Self-care over self-criticism

Self care spelled out in tiles

FORCE Oncology Support Specialist Paul Grace offers guidance on taking a kinder, more compassionate stance to ourselves, which can help us cope better with pain.

It is common for people who are regularly dealing with discomfort and/or pain to experience painful thoughts and feelings alongside physical pain.

Such thoughts often include self-criticism (for example a ‘self-critical inner voice’ that can just run on).

Such a self-critical tendency can then lead to vicious circles of self-blame, which can exacerbate low mood and anxiety, and which can then in turn make physical pain/discomfort harder to bear.

To understand more about counteracting this tendency with self-care it can be helpful to first understand more about self-criticism, as we can be our own best friend, but we can often find ourselves being our own worst critic:

Self-criticism can look like this:

  • It can ingrain unhappiness and anxiety.
  • It can take many guises. We can be critical about our own appearance, or about aspects of our personality (for example mulling over questions about our ‘likability’). We can be hard on ourselves about our abilities (I’m no good at this or that), or our intelligence, or mistakes we may have made (past or current) or even anticipated future mistakes (I’ll get it wrong).
  • It often involves comparison with others in a way that leaves us feeling worse off.


It is likely that most if not all of us have experience of a self-critical, inner voice but, significantly, this voice can be louder when we experience pain or discomfort.

Kind responses to self-criticism

It can be helpful to practice noticing our ‘inner-critical voice’ and then further, it can be helpful to practice kindness and understanding in response by:

  1. Without getting sucked into debate, each time we notice the ‘Inner Critic’, we can take a pause.
  2. We can take time to notice how we feel, whether we are tense, and if we are tense can we locate such tension in the body. Over time we may be able to recognize the ‘inner-critical voice’ and how it might relate to our emotional state, to how we are feeling. We can try to acknowledge what is happening without needing to either banish such feelings or dwell on them too much. We might find over time, with paying attention, that self-criticism is linked to uncomfortable feelings, for example whether it is linked to tiredness, to being upset or angry etc. We could practice saying to ourselves ‘This is how I feel right now’ rather than dwelling on critical thoughts of ourselves or of others.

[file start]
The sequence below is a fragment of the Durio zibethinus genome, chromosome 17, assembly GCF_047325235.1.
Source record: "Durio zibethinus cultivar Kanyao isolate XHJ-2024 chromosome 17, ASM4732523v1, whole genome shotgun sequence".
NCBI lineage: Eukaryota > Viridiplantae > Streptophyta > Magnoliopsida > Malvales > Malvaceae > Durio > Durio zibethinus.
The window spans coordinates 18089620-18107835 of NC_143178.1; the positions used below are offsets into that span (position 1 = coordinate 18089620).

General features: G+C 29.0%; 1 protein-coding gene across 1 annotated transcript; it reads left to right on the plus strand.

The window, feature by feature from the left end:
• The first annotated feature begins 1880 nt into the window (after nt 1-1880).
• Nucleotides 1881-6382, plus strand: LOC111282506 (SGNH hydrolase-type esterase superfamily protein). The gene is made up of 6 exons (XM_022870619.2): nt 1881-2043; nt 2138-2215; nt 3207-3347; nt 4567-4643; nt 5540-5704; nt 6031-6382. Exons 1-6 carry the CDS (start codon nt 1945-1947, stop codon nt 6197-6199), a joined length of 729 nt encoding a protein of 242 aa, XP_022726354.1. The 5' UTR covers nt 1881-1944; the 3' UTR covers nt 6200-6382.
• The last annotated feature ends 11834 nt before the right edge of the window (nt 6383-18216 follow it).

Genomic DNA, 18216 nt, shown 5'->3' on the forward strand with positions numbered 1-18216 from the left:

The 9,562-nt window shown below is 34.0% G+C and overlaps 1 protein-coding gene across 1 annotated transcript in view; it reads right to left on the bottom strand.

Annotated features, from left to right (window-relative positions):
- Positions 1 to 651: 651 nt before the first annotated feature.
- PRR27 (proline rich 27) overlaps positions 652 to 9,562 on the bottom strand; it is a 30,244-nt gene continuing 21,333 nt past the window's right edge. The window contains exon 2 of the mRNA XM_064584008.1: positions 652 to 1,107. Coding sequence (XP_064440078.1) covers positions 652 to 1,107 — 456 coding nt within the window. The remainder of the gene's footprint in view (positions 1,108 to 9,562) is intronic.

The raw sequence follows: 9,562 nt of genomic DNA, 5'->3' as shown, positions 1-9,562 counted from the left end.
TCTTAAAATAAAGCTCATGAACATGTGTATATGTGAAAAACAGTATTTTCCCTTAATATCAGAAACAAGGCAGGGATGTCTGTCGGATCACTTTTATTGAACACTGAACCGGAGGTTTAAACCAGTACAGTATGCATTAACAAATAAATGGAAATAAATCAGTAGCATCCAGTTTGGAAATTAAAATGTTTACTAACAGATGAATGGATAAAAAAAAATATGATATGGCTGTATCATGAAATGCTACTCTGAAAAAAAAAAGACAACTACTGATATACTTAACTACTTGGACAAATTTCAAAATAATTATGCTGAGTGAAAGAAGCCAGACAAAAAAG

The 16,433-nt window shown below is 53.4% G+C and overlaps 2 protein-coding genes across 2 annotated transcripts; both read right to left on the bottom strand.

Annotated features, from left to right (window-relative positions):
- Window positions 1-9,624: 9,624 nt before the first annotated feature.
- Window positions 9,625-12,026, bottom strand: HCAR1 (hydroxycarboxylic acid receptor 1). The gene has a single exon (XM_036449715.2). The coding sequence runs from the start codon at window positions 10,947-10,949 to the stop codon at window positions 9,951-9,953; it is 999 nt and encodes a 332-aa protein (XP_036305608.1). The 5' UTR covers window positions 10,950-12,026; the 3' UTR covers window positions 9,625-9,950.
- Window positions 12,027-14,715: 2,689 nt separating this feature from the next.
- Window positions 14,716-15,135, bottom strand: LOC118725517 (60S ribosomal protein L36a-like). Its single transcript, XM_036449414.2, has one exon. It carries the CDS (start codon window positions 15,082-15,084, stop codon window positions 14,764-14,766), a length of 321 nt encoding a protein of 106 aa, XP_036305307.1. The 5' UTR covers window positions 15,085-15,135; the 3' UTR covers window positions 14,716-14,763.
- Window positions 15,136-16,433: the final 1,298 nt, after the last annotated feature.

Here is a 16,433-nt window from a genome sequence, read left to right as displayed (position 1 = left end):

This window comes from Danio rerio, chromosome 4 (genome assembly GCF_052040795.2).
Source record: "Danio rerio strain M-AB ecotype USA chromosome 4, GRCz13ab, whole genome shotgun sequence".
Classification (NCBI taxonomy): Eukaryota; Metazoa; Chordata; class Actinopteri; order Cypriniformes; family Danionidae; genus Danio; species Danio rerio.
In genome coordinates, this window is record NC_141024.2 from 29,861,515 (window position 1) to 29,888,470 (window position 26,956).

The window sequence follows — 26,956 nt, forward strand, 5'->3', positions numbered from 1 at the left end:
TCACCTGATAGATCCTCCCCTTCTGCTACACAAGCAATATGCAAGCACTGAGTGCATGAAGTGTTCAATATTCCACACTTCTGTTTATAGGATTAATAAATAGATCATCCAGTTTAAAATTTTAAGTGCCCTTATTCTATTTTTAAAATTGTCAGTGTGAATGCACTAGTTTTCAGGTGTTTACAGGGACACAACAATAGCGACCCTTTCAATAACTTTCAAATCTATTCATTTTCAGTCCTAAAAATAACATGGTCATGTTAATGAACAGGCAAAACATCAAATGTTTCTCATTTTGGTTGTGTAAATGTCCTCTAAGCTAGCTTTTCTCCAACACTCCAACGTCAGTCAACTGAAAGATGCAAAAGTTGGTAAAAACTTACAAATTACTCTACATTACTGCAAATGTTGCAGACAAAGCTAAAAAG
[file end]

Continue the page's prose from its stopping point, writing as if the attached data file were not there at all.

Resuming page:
3. Breathing out, let go. Instead of wrestling with self-judgment, we can try to focus on the sensation of breathing to the best of our ability, without striving or forcing anything.
  4. We can try, over and again, to wish ourselves well, like we would a close friend in distress.

What is self-care?

Self-care is what we do to look after ourselves, physically, emotionally and mentally. It includes the essential acts of care that we all need, for example eating well and getting enough sleep. It also includes things we do that can help ‘charge our battery’ when life and pain leave us feeling depleted.

  • Self-care is what nourishes us personally – the things we do that comfort us and calm us. These will vary from person to person.
  • Self-care is not easy, particularly if we are feeling low in mood. If it is difficult to be kind to ourselves, we can try in the simplest way possible, by doing something that is within reach, for example by taking a nice, long, warm shower.
  • It can help to cultivate an attitude whereby we accept that self-care is not selfish, it is essential.
  • Cultivating kindness towards ourselves can actually be good for our health by triggering endorphins and so boosting our mood.
  • Cultivating self-care reminds us that we are of value.
  • We are not always in control, but one thing we can do for ourselves is prioritize our own self-care.

What has self-care got to do with pain?

When we are struggling with pain, other parts of life can feel almost unbearable.

A self-care approach may not be able to take away pain or discomfort, but it can help reduce suffering in other areas of our lives.

Noticing our self-criticism and increasing our self-care can have a significant impact on our ability to manage our pain.

If we are able to learn ways to better look after ourselves, then this frees up energy for us to better cope with pain.

Some of us have never been taught a self-care approach.

Self-care is a regular practice and includes consistent check-ins as to what we might need, at any given time.

If we look after other people a lot, it can be easy to overlook ourselves but let’s remember: ‘We cannot pour from an empty cup’, so self-care can help ‘fill us up.

Taking a kinder, more compassionate stance to ourselves and working on becoming our own best friend can help, especially when in pain, as we will find it easier to identify even small things that will help lift our mood or our feelings, which can then help us to cope better with pain.